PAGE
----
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Release Number: 2019-43
May 29, 2019

Labor Commissioner’s Office Issues Wage Theft Citations for Subcontractor’s Failure to Pay 62 Construction Workers

General contractor also found responsible for unpaid wages under contractor liability law that went into effect in 2018

Los Angeles—The Labor Commissioner’s Office has issued citations totaling $597,933 in unpaid wages and penalties to Universal Structural Building Corp. of Chatsworth after 62 construction workers were never paid for weeks of work on two projects in Hollywood and Ventura. J.H McCormick Inc., a general contractor for one project, was named jointly and severally responsible for $68,657 of the citations pursuant to a section of the labor code added last year by Assembly Bill 1701 that holds general contractors liable for their subcontractor's wage theft violations.

“Up-the-chain general contractors are now responsible for wage theft committed by their subcontractors on all construction projects in the state,” said California Labor Secretary Julie A. Su. “General contractors who choose subcontractors that do not pay wages owed will pay a hefty price. The Labor Commissioner’s Office will use all the tools at its disposal to return these stolen wages – including the placement of liens on these properties which will have a hold until the labor these workers poured into these projects is paid for in full.”

Universal Structural Building is a subcontractor that provides concrete building services for residential and mixed-use developments at jobsites in Los Angeles and Ventura. J.H McCormick and Universal signed a contract in February 2018 for a residential and commercial project, the Essex Hollywood. A large group of Universal’s employees came to the Labor Commissioner’s Office last November after working five to six days a week for eight to 14 hours a day without pay for the final weeks of that project. Investigators filed a mechanic’s lien in December to secure $110,000 for 39 of the 42 workers affected by the wage theft on this project.

Investigators also received reports of wage theft at the Portside Ventura Harbor project when another group of Universal’s workers came to the Labor Commissioner’s Office in January. Workers said when they asked for their final pay they were told the company had no money, and the general contractor was supposed to pay them. The Labor Commissioner’s Office filed another mechanic’s lien against Universal to secure $26,464 in wages for the 20 workers. The project’s general contractor could not be held liable in the citations as the contract began prior to January 1, 2018.

The investigation into both projects determined that Universal Structural Building employees are owed $477,533 in unpaid wages and penalties, with an additional $49,220 for contract wages due. The citations issued include:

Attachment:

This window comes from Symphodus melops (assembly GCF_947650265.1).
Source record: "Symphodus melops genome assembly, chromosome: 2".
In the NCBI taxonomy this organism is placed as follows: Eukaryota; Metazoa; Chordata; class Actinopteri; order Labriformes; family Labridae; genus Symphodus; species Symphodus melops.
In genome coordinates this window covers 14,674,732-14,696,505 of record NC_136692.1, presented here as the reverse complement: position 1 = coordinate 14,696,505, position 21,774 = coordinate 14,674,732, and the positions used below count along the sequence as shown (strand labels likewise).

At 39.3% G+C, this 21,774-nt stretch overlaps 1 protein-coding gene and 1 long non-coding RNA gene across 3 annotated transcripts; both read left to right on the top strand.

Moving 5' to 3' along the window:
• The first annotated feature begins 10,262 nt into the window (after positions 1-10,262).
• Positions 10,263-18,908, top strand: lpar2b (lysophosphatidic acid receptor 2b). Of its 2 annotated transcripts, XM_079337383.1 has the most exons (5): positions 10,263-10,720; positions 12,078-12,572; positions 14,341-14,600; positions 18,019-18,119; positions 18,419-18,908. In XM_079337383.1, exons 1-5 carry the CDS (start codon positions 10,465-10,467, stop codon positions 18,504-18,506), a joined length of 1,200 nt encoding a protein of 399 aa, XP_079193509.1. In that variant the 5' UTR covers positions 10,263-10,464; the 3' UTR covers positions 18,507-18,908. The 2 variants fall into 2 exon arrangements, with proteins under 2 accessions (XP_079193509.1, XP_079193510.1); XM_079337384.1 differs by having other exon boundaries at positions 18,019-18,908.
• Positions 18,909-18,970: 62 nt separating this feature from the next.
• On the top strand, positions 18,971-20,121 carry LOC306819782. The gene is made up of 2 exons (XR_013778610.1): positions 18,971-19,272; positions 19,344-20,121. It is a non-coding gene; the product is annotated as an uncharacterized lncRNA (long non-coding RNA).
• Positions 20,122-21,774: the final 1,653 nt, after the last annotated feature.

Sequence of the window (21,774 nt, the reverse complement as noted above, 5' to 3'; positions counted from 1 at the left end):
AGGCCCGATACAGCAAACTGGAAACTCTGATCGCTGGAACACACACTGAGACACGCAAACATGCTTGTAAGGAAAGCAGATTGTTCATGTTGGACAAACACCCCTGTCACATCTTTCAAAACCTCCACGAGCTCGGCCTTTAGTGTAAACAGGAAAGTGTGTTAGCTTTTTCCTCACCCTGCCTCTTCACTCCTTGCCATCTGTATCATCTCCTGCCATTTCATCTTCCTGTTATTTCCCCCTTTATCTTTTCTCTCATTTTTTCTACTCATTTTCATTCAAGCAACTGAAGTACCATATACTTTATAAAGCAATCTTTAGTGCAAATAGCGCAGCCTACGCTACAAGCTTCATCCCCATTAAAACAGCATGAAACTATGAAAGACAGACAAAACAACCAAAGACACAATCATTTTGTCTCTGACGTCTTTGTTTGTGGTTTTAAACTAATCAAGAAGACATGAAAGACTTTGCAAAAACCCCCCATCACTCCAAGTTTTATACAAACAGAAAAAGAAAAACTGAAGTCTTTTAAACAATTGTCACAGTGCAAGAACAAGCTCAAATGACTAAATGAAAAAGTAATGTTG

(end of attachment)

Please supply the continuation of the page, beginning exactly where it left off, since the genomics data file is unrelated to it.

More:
• $62,207 in unpaid minimum wages and $64,131 in liquidated damages for 62 employees
  • $4,900 in unpaid overtime for 37 employees
  • $15,950 for wage statement violations owed to 62 employees
  • $330,345 in waiting time penalties owed to 62 employees
  • $120,400 in civil penalties, including $15,000 for misclassifying a foreman as an exempt employee

The Labor Commissioner’s Office has filed a civil action with the Los Angeles Superior Court against J.H McCormick to help secure funds to pay back wages.

The mechanic’s lien is an important collection tool for construction laborers who have suffered wage theft. California's Constitution has guaranteed the right of construction workers since 1879 to obtain a court-ordered sale of property that they have worked on in order to recover unpaid wages, even if hired by a subcontractor. Workers should exercise their mechanic’s lien rights within 90 days of the work being completed or they may lose their right to file.

When workers are paid less than minimum wage, they are entitled to liquidated damages that equal the amount of underpaid wages plus interest. Waiting time penalties are imposed when the employer intentionally fails to pay all wages due to the employee at the time of separation. This penalty is calculated by taking the employee’s daily rate of pay and multiplying it by the number of days the employee was not paid, up to a maximum of 30 days.

Enforcement investigations typically include a payroll audit of the previous three years to determine minimum wage, overtime and other labor law violations, and calculate payments owed and penalties due. Civil penalties collected are transferred to the State’s General Fund as required by law.

The Department of Industrial Relations’ Division of Labor Standards Enforcement, or the California Labor Commissioner’s Office, combats wage theft and conducts on-site inspections to investigate and enforce compliance with minimum wage and other California labor laws. Its wide-ranging responsibilities include retaliation complaint investigations, public works enforcement, licensing and registration, as well as multilingual labor law education and outreach for workers and employers.

In 2014, the Labor Commissioner’s Office under Julie A. Su’s leadership launched the Wage Theft is a Crime multilingual public awareness campaign. The campaign defines wage theft and informs workers of their rights and the resources available to them to recover unpaid wages or report other labor law violations.

Employees with work-related questions or complaints may contact DIR’s Call Center in English or Spanish at 844-LABOR-DIR (844-522-6734).

Members of the press may contact Erika Monterroza or Frank Polizzi at (510) 286-1161, and are encouraged to subscribe to get email alerts on DIR’s press releases or other departmental updates.